As usual, the "Cooper S" is the most exciting of the bunch. The previous Cooper S was pushy and nervous, like a dog that jumps up at his master to encourage him to play. Of course the new Cooper S is more than spritely, but this time there's no trace of aggression.


For MINI standards, steering is on the light side. The suspension is firm, but not rock hard. The only thing that is noticeable is the increased width, because the driver really feels like they are operating a large car.

„The all-new diesel engine sets new standards when it comes to sheer driving pleasure combined with low emissions“

At the same time the MINI has grown more mature, because noise levels have decreased significantly. On the open road only the tyres are audible. Depending on weather conditions, the A-pillar may cause some wind noise.

The unusually tame character can be explained by the "magic" button near the gear lever. It selects a normal, green or sporty character. The test drive started off in normal mode. Once the sports mode has been engaged the ring around the central display turns red, the steering is more direct, all 192 horsepower are ready to go, and the driver should brace for launch! Now the Cooper S turns into a true entertainer and handling is almost addictive!


Despite the relatively simple technology (no limited slip differential or variable power distribution) the front wheels can easily handle the power. Thanks to the increased track width the MINI is even more stable in fast corners than the previous generation.

Cooper D

Still, the biggest surprise is the all-new "Cooper D". It is powered by a daring three-cylinder diesel engine which is at least as lively as the petrol plant. The Cooper D feels as quick as the petrol powered version, while the numbers prove differently. On the open road the Cooper D is remarkably strong. For example, accelerating from 130 to 150 km/h is done with incredible ease.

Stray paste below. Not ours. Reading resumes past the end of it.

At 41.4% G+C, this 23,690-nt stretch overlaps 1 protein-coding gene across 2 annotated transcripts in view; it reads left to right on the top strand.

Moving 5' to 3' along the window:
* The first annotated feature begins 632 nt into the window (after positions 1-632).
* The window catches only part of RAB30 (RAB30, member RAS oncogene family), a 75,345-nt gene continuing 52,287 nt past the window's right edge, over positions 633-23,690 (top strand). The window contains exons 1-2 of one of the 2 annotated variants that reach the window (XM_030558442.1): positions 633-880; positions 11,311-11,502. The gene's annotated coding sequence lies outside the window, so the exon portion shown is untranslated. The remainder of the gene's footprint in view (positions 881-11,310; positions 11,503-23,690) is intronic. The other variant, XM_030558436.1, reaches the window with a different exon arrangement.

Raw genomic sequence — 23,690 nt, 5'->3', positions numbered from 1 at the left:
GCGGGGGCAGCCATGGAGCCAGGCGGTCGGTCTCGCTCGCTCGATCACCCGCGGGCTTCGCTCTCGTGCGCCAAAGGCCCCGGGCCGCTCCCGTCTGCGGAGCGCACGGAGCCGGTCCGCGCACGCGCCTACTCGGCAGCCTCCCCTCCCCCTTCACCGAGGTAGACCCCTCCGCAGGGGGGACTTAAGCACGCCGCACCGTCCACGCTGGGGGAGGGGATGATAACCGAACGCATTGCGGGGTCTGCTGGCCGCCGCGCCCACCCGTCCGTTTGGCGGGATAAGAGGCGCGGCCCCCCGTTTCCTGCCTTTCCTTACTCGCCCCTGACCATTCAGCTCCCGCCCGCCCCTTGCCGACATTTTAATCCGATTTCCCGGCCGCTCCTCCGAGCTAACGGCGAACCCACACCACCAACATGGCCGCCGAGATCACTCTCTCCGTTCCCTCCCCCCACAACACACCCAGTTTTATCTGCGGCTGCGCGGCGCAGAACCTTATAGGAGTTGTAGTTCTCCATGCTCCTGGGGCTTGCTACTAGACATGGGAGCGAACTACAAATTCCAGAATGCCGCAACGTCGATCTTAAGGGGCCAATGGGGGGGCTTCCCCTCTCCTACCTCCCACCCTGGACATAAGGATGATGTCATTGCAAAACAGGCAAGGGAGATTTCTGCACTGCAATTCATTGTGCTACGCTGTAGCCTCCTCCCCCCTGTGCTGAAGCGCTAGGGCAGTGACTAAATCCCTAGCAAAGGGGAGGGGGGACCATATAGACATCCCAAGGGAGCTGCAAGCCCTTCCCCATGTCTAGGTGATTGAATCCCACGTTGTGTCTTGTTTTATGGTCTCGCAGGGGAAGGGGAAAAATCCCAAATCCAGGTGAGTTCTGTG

A downside of the three-cylinder architecture is the unusual sound. Inside, this is hardly noticeable, but outside this tough looking MINI sounds a bit like a moped.

The biggest advantage of a three-cylinder is its good fuel economy. By selecting the green driving mode, the ring around the central display turns green, the response to the accelerator is less fierce and all power guzzling accessories (aircon) are turned down a notch. If the driver still dares to speed, a warning appears on the display. According to MINI the Cooper D consumes just 3.6 litres per 100 km (78 mpg). Because of its lively nature it was hard to resist the playful character of the car. Still, fuel consumption was limited to a mere 5 litres per 100 km (56 mpg).



The "New MINI" was aging and so it was time for yet another rebirth. The new looks are less harmonious than before and the MINI gained some weight. To reduce costs, many stock BMW parts were used which leads to awkward ergonomics (unreachable controls, uncomfortable seating position).

The biggest improvement is the switchable driving mode. This means the car is as playful as before, but it can also act more grown-up thanks to the green driving mode. The petrol engines do what they advertise on the tin. The all-new diesel engine sets new standards when it comes to sheer driving pleasure combined with low emissions. That the MINI is still young at heart is proven by the many electronic gadgets, which make living with this modern day icon safer and more comfortable. Thanks to this ongoing renewal the MINI truly is forever young.

  • Modern electronics
  • Strong and frugal (Cooper D)
  • More comfort, more fun to drive
  • Expensive
  • Limited range (Cooper S)
  • Weird ergonomical choices